Google+ Business Overview

  |   Insights, Search Engine Optimization, Social Media, Website Development   |   No comment

Using Facebook for business has finally gone mainstream. Entrepreneurs and CEOs are seeing the power of social media, and networks like Facebook, Twitter, and Tumblr are being leveraged for their marketing and branding benefits.

Then Google+ (G+) came along and—depending on who you ask—either cluttered up the social network sphere or enhanced social media marketing. But in the end, it’s just another site to invest time in, right?

Yes and no. Google+ has the potential to provide businesses with more of a social edge than other networks can give. At the same time, it’s hard to use a social media network to its fullest when its members are all-too quiet, and many G+ users have been less active on the site as time passes.

However, as Google further integrates G+ into its search infrastructure, the network becomes harder to ignore. At the very least, businesses should claim their branded pages and see if their target demographics are active on the site. Yes, it will require an investment of time, first to learn about the site, then to create your page, but the arguments for having a G+ presence are compelling.

As more companies compete for online consumer attention, targeted marketing will be increasingly valuable, and harder for consumers to tune out. Google’s circles—their way of allowing you to organize who you follow—enables users (and pages) to send out messages to very specific segments of their follower base. The drawback? A user has to “circle” your page before you can circle them back. Still, this is one step ahead of Facebook, where pages cannot create lists or target their status updates as finely.

Not only can you segment to your circles, but once someone is in a page’s circle, that user can be directly mentioned or tagged in a post, using the “+[username]” function. This ability to directly mention users takes a page out of Twitter’s book—while pairing this communicative flexibility with the robust profile Facebook-esqe features that social networkers have come to expect. Directly mentioning followers is an excellent way of building brand goodwill and thanking your brand ambassadors, and is something still unavailable to Facebook pages.

Still, having a page and being able to take advantage of its cool utilities isn’t helpful if consumers and brand advocates can’t find said page in the first place. Enter…social search. Google and YouTube are two of the most trafficked search engines online, and both are being integrated with the G+ platform through the [+1] button. Similar to Facebook’s [like] button, the [+1] enables fans to show their support for a status update or post. However, Google takes that endorsement one step further, adding those social results to their traditional searches. For example, if someone searches for “Orange County social media management,” and one of their G+ connections has [+1]’d or shared one of the pages that shows up in the search, that connection’s “endorsement” will show up below that results entry. And if anything will entice a consumer to a brand page, it’s a virtual thumbs-up from someone they know.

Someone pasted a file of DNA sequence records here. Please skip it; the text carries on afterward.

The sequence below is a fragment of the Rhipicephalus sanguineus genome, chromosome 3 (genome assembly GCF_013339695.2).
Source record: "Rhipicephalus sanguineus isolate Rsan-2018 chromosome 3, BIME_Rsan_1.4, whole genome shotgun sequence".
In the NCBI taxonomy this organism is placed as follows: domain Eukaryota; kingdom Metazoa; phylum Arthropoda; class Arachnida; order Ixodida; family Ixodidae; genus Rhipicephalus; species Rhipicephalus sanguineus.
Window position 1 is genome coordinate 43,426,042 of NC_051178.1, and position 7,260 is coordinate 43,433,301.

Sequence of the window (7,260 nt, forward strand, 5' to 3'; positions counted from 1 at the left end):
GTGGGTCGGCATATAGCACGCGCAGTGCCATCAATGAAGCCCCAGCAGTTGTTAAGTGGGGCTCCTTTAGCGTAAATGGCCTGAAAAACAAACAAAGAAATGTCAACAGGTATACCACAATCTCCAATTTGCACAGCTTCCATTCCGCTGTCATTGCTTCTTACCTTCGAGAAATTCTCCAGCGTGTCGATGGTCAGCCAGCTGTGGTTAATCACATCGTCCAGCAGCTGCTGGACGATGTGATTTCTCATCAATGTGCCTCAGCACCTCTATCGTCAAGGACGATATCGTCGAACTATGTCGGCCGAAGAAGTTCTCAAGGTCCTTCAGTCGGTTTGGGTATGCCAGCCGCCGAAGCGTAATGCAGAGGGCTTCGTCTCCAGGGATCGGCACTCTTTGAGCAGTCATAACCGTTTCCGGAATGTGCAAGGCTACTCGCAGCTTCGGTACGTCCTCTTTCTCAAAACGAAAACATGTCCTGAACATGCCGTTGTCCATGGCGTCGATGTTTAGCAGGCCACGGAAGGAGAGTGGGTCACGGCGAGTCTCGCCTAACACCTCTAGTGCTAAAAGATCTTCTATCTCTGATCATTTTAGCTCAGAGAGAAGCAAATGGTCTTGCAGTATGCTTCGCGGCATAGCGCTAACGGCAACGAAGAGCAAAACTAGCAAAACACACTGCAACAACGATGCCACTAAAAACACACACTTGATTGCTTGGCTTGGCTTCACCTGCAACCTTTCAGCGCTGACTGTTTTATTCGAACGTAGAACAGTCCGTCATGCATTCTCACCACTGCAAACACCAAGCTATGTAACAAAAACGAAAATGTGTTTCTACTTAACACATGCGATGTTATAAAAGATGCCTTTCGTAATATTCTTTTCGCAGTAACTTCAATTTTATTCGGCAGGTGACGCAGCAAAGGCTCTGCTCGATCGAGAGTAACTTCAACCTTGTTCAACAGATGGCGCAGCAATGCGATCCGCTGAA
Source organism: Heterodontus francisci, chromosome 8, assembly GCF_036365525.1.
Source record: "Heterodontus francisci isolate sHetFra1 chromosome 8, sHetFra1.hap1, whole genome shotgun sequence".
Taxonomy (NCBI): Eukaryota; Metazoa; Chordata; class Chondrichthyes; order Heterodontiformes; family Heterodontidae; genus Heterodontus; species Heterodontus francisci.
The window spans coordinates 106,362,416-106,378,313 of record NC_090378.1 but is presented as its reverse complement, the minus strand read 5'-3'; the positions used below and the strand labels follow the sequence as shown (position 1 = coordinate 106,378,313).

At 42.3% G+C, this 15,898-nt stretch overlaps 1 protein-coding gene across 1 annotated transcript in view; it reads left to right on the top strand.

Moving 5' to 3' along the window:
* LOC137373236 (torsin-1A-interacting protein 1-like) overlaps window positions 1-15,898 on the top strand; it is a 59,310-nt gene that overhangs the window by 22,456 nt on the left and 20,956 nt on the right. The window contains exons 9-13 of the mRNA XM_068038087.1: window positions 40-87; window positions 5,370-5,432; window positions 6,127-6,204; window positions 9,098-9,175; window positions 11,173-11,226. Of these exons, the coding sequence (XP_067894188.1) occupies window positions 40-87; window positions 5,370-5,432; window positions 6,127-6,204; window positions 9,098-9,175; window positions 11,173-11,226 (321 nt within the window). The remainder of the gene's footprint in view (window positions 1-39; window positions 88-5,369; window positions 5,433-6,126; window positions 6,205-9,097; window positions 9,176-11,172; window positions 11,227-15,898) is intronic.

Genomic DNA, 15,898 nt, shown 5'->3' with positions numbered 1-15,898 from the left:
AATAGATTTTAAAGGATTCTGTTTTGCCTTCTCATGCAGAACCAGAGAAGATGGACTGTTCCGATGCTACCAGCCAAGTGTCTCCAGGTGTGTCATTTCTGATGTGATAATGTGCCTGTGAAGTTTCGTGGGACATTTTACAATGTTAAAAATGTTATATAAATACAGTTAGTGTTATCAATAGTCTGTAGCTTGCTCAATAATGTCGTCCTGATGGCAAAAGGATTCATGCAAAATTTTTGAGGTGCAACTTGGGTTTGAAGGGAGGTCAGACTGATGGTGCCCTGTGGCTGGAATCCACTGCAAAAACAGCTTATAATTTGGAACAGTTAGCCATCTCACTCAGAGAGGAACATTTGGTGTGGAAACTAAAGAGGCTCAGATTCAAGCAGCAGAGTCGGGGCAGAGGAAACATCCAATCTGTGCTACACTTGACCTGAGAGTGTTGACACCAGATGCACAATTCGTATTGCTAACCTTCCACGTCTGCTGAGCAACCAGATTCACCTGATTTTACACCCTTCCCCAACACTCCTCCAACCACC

Google has taken another step towards G+ page discoverability, called Google Direct Connect. This program has two features. First, by inserting a code snippet into your website, you can link that site to your G+ personal profile, thus showing yourself (and your G+ avatar) in Google’s organic search results for your page. While this can have some implications for businesses, the larger benefit is in Google’s direct search function. Once a page is signed up for direct connect, any Google searcher can type “+[business name]” and be taken directly to the G+ page—no more search engine results page that may or may not exclusively feature your business. This is another distinct advantage over Facebook, where multiple pages and questionable search results can often make it hard for Facebookers to find the correct company page.

Convinced yet? Ready to take that next step? Check back here for a Google+ page-building tutorial. Better yet, add our blog to your RSS feed and have all the posts delivered to your inbox or reader of choice.

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